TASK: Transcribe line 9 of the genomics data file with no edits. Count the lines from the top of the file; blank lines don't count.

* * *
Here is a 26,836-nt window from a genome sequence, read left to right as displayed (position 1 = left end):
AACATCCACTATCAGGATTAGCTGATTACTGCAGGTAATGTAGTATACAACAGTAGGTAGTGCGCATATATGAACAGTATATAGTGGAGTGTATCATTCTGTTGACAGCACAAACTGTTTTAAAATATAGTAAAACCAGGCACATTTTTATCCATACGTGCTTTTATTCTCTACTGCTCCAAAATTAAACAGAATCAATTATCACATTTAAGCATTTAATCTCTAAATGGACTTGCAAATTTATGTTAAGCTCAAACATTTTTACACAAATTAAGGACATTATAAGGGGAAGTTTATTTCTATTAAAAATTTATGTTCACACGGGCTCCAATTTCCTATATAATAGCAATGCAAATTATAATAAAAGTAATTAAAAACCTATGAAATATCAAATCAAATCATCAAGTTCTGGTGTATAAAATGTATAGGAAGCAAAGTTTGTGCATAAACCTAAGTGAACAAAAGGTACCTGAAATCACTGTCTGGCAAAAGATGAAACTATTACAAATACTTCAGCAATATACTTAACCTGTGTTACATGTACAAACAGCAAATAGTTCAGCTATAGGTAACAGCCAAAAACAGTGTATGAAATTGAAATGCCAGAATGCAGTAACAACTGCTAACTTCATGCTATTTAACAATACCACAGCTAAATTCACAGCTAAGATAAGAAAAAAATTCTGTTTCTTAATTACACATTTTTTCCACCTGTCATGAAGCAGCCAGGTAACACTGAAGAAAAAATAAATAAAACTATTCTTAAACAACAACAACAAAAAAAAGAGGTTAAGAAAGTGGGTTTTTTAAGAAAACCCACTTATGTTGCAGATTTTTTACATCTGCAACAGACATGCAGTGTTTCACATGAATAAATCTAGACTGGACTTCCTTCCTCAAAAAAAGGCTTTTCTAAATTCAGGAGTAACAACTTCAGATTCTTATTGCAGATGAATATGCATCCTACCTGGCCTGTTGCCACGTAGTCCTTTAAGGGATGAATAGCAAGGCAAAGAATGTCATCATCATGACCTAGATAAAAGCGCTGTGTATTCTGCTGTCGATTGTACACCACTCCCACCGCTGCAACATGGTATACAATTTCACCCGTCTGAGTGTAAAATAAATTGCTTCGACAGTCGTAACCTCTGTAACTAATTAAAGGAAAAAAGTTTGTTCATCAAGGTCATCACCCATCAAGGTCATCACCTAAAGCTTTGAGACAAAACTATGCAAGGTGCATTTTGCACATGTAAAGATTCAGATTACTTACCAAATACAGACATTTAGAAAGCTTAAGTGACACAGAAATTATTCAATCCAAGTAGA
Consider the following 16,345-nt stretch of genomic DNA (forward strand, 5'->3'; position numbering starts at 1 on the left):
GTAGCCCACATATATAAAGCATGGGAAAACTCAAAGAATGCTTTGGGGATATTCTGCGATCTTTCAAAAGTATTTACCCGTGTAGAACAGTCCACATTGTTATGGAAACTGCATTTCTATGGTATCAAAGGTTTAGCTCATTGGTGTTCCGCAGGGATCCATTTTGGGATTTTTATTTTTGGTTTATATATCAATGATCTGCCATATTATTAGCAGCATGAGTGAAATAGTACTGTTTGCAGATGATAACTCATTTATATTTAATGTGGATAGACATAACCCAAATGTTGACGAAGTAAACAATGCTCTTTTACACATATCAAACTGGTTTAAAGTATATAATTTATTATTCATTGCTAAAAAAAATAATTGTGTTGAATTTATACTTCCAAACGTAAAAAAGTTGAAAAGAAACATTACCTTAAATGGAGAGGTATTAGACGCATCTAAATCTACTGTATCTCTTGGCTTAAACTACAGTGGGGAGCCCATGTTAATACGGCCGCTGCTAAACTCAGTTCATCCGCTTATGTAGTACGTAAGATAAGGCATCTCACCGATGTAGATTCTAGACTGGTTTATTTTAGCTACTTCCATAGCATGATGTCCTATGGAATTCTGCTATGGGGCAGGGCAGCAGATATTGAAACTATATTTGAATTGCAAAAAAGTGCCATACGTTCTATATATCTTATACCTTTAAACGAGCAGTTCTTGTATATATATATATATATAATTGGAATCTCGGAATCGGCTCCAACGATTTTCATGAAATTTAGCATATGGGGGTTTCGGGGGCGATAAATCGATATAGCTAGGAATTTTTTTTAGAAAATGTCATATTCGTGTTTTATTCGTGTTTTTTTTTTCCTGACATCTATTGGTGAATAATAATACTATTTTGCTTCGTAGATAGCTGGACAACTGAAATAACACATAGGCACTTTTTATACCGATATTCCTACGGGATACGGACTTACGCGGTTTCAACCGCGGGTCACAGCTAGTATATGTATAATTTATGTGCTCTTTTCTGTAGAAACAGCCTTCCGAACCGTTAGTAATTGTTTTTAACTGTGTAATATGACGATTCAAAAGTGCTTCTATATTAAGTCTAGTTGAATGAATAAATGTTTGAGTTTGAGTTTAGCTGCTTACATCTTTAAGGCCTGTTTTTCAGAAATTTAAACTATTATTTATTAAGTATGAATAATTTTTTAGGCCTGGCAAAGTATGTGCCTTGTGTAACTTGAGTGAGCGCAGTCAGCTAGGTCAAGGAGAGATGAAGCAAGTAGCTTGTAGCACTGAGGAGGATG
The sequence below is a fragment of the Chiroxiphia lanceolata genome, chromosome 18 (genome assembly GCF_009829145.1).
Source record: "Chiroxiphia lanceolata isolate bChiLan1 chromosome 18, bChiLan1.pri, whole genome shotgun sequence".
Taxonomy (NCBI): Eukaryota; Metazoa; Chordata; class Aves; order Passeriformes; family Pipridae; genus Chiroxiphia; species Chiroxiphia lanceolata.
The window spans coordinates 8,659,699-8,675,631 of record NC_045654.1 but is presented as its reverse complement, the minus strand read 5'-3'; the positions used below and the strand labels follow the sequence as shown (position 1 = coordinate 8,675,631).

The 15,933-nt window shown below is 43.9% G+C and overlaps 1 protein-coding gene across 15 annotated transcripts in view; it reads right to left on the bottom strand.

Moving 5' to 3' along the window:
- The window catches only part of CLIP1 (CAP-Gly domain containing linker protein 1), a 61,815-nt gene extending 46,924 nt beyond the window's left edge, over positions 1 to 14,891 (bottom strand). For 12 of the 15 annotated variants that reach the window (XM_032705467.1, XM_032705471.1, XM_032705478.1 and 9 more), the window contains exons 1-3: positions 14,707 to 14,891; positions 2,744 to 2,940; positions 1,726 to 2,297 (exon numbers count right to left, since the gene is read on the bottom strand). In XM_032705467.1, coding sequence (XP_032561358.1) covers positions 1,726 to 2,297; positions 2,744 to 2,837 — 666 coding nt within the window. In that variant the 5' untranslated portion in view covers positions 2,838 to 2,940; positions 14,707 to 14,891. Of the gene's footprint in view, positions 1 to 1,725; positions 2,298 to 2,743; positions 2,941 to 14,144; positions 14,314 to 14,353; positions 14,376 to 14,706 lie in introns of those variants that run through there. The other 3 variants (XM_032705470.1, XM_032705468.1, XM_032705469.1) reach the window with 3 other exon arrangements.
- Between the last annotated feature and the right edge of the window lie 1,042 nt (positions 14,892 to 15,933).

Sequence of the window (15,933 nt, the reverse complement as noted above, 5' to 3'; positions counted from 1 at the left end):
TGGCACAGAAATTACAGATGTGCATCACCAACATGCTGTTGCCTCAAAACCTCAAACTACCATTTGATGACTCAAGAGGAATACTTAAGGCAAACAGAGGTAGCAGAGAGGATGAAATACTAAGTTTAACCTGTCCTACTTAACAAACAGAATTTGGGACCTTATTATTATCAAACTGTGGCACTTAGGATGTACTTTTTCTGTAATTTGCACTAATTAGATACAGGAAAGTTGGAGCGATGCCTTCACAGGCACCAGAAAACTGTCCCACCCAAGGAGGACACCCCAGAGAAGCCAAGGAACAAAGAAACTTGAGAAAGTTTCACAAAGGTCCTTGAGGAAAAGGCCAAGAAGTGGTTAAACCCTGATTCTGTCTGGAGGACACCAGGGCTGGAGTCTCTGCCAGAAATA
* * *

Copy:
The 15,933-nt window shown below is 43.9% G+C and overlaps 1 protein-coding gene across 15 annotated transcripts in view; it reads right to left on the bottom strand.